ST. PAUL - Speed limits on most rural, two-lane highways in Minnesota are increasing from 55 mph to 60 mph.
And yes, it’s safe, state officials say, following a five-year study.
The increased speed limit on some 5,240 miles of state highways — that’s 77 percent of state two-laners — is effective as soon as signs go up. In fact, many are already up, and installations will continue through the spring, according to the Minnesota Department of Transportation.
In 2014, the Legislature directed MNDOT to study whether speed limits could be safely increased. That study just finished, concluding that it is safe for most stretches of road.
MNDOT wasn’t actually required to increase the speed limit — the measure passed by lawmakers said the transportation commissioner “may” increase them.
But once traffic engineers looked at the data, it became clear that on many stretches of these roads, folks were already driving like the speed limit was 60, and doing so safely.
How can this be safe?
It turns out everyone was already speeding anyway.
The study, which examined 68 locations on highways where the same change was made years before, found that increasing the speed limit from 55 to 60 wouldn’t actually change how folks drive a whole lot.
When the signs said 55, the average speed for all vehicles was 59 mph, and 85 percent of vehicles were going 65 mph or slower.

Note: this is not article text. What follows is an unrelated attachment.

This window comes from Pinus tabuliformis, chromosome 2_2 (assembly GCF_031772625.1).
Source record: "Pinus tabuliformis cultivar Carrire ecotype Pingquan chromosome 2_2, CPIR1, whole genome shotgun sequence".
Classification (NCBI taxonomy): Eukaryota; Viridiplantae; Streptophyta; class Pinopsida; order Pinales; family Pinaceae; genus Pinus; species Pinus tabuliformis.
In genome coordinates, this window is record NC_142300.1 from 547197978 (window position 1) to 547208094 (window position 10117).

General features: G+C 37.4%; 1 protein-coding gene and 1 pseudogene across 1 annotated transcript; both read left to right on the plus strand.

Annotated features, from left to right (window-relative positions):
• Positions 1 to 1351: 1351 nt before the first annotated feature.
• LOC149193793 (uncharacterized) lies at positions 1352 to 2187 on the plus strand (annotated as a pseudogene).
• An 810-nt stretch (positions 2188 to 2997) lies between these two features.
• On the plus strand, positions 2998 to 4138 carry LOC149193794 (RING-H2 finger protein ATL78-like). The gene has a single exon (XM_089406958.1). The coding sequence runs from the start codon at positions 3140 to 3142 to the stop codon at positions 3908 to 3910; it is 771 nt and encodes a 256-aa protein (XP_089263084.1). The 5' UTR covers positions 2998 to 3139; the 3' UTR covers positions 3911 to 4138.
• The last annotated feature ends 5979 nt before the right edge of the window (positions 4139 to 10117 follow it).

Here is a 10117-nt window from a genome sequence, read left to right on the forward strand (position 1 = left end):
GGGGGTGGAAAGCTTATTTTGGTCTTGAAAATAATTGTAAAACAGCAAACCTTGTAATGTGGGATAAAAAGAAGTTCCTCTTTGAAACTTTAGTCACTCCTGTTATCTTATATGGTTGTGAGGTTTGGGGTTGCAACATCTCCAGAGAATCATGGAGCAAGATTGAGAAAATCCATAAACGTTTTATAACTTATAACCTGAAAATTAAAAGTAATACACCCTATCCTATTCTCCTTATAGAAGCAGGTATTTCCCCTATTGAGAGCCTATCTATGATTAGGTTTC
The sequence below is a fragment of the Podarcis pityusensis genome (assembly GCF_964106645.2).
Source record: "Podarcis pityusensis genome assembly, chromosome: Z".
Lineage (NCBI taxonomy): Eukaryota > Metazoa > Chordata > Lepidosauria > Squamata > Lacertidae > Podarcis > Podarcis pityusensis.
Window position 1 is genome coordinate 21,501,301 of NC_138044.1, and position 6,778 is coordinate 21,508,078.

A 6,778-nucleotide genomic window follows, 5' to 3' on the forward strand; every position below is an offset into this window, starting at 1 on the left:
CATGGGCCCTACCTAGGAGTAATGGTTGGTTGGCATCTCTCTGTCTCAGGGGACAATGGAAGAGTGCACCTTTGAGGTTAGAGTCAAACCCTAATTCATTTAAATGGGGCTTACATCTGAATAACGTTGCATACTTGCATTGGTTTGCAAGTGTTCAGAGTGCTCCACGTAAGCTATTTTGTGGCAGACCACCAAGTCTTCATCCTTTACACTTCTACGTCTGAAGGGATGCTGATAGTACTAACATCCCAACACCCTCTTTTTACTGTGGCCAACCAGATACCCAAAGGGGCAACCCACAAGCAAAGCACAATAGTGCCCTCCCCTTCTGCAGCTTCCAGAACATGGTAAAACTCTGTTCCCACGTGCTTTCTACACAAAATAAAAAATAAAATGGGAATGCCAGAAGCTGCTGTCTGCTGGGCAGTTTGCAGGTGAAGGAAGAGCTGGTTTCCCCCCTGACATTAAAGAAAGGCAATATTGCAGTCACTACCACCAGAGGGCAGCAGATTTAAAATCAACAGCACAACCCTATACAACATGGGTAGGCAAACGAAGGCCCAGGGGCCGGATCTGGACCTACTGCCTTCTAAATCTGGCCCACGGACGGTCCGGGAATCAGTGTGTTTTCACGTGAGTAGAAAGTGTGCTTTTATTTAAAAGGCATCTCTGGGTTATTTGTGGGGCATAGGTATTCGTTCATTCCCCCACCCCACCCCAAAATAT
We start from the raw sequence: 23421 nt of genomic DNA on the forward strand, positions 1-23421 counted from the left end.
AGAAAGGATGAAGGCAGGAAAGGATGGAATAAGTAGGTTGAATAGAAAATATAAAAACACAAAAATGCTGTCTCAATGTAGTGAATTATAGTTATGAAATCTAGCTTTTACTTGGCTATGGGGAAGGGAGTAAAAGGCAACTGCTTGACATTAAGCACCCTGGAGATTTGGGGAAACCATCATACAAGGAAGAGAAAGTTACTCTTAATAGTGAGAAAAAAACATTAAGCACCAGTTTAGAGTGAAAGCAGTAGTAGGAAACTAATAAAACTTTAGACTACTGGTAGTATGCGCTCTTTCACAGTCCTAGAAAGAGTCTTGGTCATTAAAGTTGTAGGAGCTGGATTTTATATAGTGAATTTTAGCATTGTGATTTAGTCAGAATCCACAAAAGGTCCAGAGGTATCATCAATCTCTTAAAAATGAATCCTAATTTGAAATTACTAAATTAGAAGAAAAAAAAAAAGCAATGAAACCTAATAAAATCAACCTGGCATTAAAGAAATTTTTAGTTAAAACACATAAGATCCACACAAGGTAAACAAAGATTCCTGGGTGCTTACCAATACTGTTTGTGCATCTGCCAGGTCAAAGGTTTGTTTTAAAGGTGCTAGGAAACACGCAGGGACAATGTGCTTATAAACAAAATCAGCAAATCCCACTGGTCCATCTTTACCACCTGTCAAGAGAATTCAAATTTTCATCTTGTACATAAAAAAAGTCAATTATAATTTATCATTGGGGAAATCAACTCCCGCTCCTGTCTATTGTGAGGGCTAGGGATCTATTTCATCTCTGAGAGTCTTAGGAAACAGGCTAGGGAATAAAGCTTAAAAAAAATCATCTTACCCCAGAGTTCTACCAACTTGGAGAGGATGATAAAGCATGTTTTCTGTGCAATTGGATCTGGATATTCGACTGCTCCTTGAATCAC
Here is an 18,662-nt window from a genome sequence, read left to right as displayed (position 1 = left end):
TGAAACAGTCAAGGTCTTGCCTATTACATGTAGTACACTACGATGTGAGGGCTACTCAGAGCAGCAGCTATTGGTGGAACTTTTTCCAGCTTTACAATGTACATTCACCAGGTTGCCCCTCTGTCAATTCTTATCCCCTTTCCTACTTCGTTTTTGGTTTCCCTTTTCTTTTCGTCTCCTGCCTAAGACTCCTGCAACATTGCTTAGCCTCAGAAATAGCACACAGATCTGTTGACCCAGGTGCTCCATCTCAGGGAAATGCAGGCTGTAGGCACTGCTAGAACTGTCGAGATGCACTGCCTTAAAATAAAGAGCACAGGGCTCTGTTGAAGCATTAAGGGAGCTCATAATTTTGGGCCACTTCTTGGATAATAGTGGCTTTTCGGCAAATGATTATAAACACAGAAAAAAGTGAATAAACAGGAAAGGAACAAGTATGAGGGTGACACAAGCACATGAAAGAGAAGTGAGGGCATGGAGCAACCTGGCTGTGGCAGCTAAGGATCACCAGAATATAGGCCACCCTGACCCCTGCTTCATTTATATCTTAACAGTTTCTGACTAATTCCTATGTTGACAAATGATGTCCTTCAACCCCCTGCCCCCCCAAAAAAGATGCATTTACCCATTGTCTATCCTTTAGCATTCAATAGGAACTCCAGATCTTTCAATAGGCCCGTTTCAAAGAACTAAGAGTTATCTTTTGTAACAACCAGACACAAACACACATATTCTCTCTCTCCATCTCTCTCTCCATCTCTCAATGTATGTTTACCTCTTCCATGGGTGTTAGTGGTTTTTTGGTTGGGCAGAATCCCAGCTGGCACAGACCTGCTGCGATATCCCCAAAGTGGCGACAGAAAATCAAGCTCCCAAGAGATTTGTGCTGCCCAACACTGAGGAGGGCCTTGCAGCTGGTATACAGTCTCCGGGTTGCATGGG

When the limit was upped to 60, the average speed went up to … 60. And 85 percent of the drivers still went 65 or slower.
The average of the five highest speeds — a way to measure the behavior of lead-footed drivers — was the same before and after, at 76 mph.
|Before speed limit change||After change|
|85th percentile speed||65 mph||65 mph|
|Mean speed||59 mph||60 mph|
|Standard deviation||6.4 mph||6.1 mph|
|Avg of five highest speeds||76 mph||76 mph|
|*Analysis of 46 randomly selected locations|
One change that could benefit safety: The typical difference between speeds of vehicles went down slightly, according to the study, which cost $1.2 million.
“In other words, more drivers traveled at a similar speed after speed limits increased,” said Nathan Drews, engineering specialist in MNDOT’s office of traffic engineering. “This is a desirable outcome, but this change is very slight and may not affect the frequency or severity of crashes.”
Too many roads to list here are affected. If you’re really curious, pore over the tables on Page 24.
According to MNDOT, this is the “largest system-wide change in Minnesota speed limits since the national maximum speed limit of 55 mph was included in President Nixon’s Emergency Highway Conservation Act bill in 1974. The Minnesota Commissioner of Highways later that year established an executive order about speed limits.”